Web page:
Tense times this week on the viticulture course: Our final tractor assessment and the second rush of vintage. There really is no rest for the wicked, we had to all get stuck in!
Top 3 things I have learnt this week:
1. The art of tractor driving
Hold onto your bales! This budding young(ish) rookie vigneron is now a certified novice tractor driver. This week saw me nervously back up to implements with a great deal of precision, attach them and drive them away. I had to move bales across the paddock, plough a furrow and I finally got the hang of reversing a trailer. Such good fun!
2. The role of social media in wine marketing
This week, fresh from the submission of my first assignment, I had to refocus my attention on wine marketing. Social media and its very important role is the latest topic. I have been a big fan of social media since its advent. My first profile was on Myspace, which is what we used to express ourselves with before Facebook was around!
Living on the other side of the world from my friends and family, social networking is an essential part of my life. Not only does it allow me to keep in contact with my nearest and dearest, it has also allowed my to connect with a great deal of others. Without wishing to state the obvious, it also helps me to connect with my lovely readers.
So I like to think I know social media quite well, but it seems that those using social media for business etc. know us rather well too. Users can be grouped into four categories:
- Attention seekers: Post a great deal but make little effort to interact with others
- Entertainment chasers: Post very little but regularly use Facebook to seek entertainment; funny posts, videos etc.
- Connection seekers: Post very little themselves, but like to comment and interact with the posts of others
- Devotees: Social media is a big part of their lives and they post, comment and interact a great deal
The product or service to be advertised determines which of these groups is targeted. Target the right group and your product will sell itself through word of mouth. Which group do you identify with?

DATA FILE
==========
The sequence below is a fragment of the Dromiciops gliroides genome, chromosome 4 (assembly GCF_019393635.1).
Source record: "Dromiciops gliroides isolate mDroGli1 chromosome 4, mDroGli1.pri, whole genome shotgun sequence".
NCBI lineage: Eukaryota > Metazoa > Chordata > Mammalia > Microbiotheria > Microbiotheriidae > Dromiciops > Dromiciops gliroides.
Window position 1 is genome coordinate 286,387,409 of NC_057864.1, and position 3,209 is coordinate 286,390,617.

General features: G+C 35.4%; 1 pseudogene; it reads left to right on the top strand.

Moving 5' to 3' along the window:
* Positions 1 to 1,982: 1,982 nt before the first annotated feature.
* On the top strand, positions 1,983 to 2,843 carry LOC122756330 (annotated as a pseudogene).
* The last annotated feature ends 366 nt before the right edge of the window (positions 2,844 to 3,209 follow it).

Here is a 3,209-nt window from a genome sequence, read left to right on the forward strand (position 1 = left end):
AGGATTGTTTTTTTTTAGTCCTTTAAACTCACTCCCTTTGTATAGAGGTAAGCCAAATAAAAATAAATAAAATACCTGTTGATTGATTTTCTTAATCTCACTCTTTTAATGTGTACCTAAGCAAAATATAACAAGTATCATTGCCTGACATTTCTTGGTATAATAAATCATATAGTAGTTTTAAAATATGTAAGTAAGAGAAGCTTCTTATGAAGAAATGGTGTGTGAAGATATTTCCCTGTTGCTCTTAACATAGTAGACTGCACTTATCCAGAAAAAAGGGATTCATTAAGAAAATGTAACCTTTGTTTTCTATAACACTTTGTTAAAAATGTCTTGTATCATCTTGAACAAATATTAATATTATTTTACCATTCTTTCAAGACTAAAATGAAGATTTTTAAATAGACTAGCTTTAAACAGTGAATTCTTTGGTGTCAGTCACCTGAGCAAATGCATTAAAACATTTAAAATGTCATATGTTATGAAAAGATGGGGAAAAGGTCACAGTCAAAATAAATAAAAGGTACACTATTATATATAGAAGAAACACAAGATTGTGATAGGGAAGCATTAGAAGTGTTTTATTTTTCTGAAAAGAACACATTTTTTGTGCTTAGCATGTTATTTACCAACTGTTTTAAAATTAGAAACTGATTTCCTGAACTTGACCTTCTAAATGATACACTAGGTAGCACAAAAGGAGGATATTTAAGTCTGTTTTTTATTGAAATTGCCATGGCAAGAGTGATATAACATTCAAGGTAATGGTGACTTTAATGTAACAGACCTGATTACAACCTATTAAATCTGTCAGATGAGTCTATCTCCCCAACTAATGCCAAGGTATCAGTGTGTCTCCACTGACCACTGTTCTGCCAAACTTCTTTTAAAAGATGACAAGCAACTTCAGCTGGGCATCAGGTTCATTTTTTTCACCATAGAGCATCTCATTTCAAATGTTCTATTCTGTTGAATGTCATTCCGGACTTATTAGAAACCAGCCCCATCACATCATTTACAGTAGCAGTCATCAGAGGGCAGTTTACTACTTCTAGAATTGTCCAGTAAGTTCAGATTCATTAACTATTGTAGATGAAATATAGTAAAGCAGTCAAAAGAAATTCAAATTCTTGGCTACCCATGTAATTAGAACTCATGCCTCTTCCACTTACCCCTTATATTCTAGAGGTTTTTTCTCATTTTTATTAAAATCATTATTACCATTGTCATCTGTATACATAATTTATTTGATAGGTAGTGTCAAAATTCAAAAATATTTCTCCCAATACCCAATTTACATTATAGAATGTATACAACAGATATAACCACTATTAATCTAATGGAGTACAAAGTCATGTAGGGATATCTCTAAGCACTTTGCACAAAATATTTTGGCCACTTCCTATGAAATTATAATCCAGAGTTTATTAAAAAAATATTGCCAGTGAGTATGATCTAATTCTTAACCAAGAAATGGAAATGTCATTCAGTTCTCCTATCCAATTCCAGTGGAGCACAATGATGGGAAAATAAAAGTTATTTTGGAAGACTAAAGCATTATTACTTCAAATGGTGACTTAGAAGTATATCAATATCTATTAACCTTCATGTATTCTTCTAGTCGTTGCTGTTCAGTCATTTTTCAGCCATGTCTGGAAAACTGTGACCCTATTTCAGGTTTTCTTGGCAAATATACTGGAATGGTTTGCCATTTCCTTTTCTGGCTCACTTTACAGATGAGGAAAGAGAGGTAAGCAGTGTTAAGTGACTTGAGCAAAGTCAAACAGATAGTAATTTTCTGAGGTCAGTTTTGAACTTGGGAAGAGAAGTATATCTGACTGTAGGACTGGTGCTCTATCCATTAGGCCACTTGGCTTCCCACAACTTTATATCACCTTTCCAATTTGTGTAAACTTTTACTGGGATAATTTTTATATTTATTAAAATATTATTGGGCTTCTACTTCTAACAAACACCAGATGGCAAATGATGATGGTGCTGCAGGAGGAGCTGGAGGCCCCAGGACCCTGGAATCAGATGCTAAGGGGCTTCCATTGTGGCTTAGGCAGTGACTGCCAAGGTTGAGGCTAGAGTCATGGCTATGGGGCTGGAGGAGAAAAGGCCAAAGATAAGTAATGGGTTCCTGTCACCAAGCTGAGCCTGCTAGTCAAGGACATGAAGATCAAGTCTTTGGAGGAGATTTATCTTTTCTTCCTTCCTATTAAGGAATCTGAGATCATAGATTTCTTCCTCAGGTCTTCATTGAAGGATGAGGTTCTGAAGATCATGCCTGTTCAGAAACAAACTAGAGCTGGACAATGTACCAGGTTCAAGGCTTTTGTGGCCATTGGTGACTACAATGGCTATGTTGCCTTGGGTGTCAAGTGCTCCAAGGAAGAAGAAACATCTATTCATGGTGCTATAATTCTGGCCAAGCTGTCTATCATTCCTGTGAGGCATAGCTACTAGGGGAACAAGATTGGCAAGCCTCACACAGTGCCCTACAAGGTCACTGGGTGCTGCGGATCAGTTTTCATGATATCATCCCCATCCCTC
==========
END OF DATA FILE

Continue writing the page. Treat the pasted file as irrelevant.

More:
3. Getting stuck in
Friday’s winemaking class, which was to be in the lab testing our brews, turned out to be rather more exciting than expected. Six bins of Sangiovese grapes greeted us on arrival and the winery was in full swing. It turns out that most vintages have two waves of craziness. Our winery was experiencing wave number two. It was time for us to all muck in!
One group was dispatched to the aid of a massive press that needed cleaning, another tasked with receiving and processing the Sangiovese and the last moving some wine. I was in the first group. The inside of a huge industrial press is a hostile place. Full of potent and suffocating carbon dioxide, gulps of fresh air between sessions felt amazing. We had to brush out tonnes of grape marc (cake) and wash out the huge drum.
Watching the team process the Sangiovese was fascinating. From the receival hopper, to the crusher-destemmer then through the must pump to the tank for fermentation. A great combination of machines. Being part of an industrial winery this early in our new careers is priceless, however, what a shame the wine takes so long to be ready!
So now we are entering our mid semester break – though as I mentioned, this may include a three day chemical handling course and some shifts in the winery. The second half of my Shiraz-rosé ferment is now underway and we are going to a rosé wine and cheese tasting event. At the weekend Phil is treating me to a mini break in the King Valley, a Victorian wine region famous for its Italian varieties. Stay posted for the review.
Thank you for reading